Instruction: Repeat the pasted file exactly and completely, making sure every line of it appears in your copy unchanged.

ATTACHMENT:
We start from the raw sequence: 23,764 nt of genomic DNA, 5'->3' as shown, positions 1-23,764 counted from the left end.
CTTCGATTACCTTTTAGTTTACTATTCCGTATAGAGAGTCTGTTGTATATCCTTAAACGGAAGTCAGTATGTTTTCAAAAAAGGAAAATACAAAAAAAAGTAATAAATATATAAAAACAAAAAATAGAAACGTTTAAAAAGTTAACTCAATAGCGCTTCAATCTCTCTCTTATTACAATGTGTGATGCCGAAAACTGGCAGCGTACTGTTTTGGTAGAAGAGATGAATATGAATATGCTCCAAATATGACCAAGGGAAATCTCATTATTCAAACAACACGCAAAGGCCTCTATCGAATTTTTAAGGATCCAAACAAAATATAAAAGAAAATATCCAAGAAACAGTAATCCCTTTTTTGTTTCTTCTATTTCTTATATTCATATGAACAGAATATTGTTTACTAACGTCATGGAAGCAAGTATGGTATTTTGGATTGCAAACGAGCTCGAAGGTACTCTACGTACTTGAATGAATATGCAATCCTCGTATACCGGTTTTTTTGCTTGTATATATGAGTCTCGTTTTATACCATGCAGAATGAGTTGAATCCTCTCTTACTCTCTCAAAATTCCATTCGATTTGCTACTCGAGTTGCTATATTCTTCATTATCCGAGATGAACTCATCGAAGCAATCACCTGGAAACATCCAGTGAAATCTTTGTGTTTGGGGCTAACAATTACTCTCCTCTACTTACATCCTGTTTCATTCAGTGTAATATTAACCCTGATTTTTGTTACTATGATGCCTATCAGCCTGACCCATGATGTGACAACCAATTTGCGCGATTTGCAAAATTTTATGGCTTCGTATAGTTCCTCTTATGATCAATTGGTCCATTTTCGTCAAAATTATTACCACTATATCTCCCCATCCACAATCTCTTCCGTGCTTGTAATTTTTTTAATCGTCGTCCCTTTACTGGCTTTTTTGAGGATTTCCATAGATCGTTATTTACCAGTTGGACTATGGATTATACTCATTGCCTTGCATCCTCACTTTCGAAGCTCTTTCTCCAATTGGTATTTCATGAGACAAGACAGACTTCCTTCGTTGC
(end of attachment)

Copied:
We start from the raw sequence: 23,764 nt of genomic DNA, 5'->3' as shown, positions 1-23,764 counted from the left end.
CTTCGATTACCTTTTAGTTTACTATTCCGTATAGAGAGTCTGTTGTATATCCTTAAACGGAAGTCAGTATGTTTTCAAAAAAGGAAAATACAAAAAAAAGTAATAAATATATAAAAACAAAAAATAGAAACGTTTAAAAAGTTAACTCAATAGCGCTTCAATCTCTCTCTTATTACAATGTGTGATGCCGAAAACTGGCAGCGTACTGTTTTGGTAGAAGAGATGAATATGAATATGCTCCAAATATGACCAAGGGAAATCTCATTATTCAAACAACACGCAAAGGCCTCTATCGAATTTTTAAGGATCCAAACAAAATATAAAAGAAAATATCCAAGAAACAGTAATCCCTTTTTTGTTTCTTCTATTTCTTATATTCATATGAACAGAATATTGTTTACTAACGTCATGGAAGCAAGTATGGTATTTTGGATTGCAAACGAGCTCGAAGGTACTCTACGTACTTGAATGAATATGCAATCCTCGTATACCGGTTTTTTTGCTTGTATATATGAGTCTCGTTTTATACCATGCAGAATGAGTTGAATCCTCTCTTACTCTCTCAAAATTCCATTCGATTTGCTACTCGAGTTGCTATATTCTTCATTATCCGAGATGAACTCATCGAAGCAATCACCTGGAAACATCCAGTGAAATCTTTGTGTTTGGGGCTAACAATTACTCTCCTCTACTTACATCCTGTTTCATTCAGTGTAATATTAACCCTGATTTTTGTTACTATGATGCCTATCAGCCTGACCCATGATGTGACAACCAATTTGCGCGATTTGCAAAATTTTATGGCTTCGTATAGTTCCTCTTATGATCAATTGGTCCATTTTCGTCAAAATTATTACCACTATATCTCCCCATCCACAATCTCTTCCGTGCTTGTAATTTTTTTAATCGTCGTCCCTTTACTGGCTTTTTTGAGGATTTCCATAGATCGTTATTTACCAGTTGGACTATGGATTATACTCATTGCCTTGCATCCTCACTTTCGAAGCTCTTTCTCCAATTGGTATTTCATGAGACAAGACAGACTTCCTTCGTTGC